Nanaimo artist Melissa Anderson has paintings on display at White Rabbit Coffee Co. for the next month. (Josef Jacobson/News Bulletin)
Nanaimo painter showcases coastal Island views in first exhibit in two years

Melissa Anderson presents ‘Seascapes’ oil painting exhibit at White Rabbit Coffee Co.

New COVID-19 cases on Vancouver Island by local health area for the week of June 6-12. (B.C. Centre for Disease Control image)
New COVID-19 cases up on Island, but health officials say trends going right way

There were 22 new COVID-19 cases in Greater Victoria last week after just four the week before

People line up to get their COVID-19 vaccine at a vaccination centre, Thursday, June 10, 2021 in Montreal. THE CANADIAN PRESS/Ryan Remiorz
Vaccines, low COVID case counts increase Father’s Day hope, but risk is still there

Expert says people will have to do their own risk calculus before popping in on Papa

The Co-op gas station at Whiskey Creek is burning after a camper van exploded while refueling just before 4 p.m. on Thursday, June 17, 2021. (FACEBOOK PHOTO)
Exploding camper van torches Highway 4 gas station between Qualicum Beach and Port Alberni

Highway traffic blocked after Whiskey Creek gas station erupts into flames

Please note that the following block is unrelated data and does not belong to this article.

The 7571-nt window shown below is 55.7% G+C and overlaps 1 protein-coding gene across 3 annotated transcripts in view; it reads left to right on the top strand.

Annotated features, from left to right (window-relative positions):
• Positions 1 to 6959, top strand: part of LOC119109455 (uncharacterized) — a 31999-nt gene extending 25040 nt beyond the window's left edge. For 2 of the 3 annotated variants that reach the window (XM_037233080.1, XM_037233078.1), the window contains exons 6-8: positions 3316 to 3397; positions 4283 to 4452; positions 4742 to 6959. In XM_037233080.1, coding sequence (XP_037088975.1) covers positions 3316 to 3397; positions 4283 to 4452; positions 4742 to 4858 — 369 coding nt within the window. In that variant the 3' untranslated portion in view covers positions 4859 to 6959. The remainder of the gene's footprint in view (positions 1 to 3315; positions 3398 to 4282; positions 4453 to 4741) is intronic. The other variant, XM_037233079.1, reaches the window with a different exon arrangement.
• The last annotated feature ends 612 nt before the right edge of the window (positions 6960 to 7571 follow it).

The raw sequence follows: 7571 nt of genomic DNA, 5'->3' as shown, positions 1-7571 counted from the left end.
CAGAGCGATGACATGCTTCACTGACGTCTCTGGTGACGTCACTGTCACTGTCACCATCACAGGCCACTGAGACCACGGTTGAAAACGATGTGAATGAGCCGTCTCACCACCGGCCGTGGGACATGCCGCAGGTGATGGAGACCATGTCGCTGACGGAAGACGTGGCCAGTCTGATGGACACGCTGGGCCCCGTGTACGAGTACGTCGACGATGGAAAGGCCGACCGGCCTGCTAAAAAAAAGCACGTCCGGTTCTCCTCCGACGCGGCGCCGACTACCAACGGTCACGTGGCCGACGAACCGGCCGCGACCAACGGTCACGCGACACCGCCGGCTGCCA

Helen Austin performing with Trent Freeman at the 2018 Vancouver Island MusicFest. Austin is one of the many performers listed for the 2021 event.
Vancouver Island MusicFest goes virtual for 2021

Black Press to stream 25 hours of programming July 9-11

Greater father involvement in the home leads to improved childhood development and increased marital satisfaction, says expert. (Black Press Media file photo)
Vancouver Island researcher finds lack of father involvement a drag on gender equality

Working women still taking on most child and household duties in Canada: UVic professor

FILE – A science class at L.A. Matheson Secondary in Surrey, B.C. on March 12, 2021. (Lauren Collins/Surrey Now Leader)
Teachers’ union wants more COVID transmission data as B.C. prepares for back-to-school

BCTF says that details will be important as province works on plan for September

Provincial health officer Dr. Bonnie Henry outlines B.C.’s COVID-19 restart plan, May 25, 2021, including larger gatherings and a possible easing of mandatory masks on July 1. (B.C. government photo)
B.C. records 120 new COVID-19 cases, second vaccines accelerating

Lower Pfizer deliveries for early July, Moderna shipments up

A Heffley Creek peacock caught not one - but two - lifts on a logging truck this month. (Photo submitted)
Heffley Creek-area peacock hops logging trucks in search of love

Peacock hitched two lifts in the past month

The Calgary skyline is seen on Friday, Sept. 15, 2017. THE CANADIAN PRESS/Jeff McIntosh
2 deaths from COVID-19 Delta variant in Alberta, 1 patient was fully immunized

Kerry Williamson with Alberta Health Services says the patients likely acquired the virus in the hospital

The first suspension bridge is the tallest in Canada, with a second suspension bridge just below it. The two are connected by a trail that’s just over 1 km. (Claire Palmer photo)
PHOTOS: The highest suspension bridges in Canada just opened in B.C.

The Skybridge in Golden allows visitors to take in views standing at 130 and 80 metres

Most Read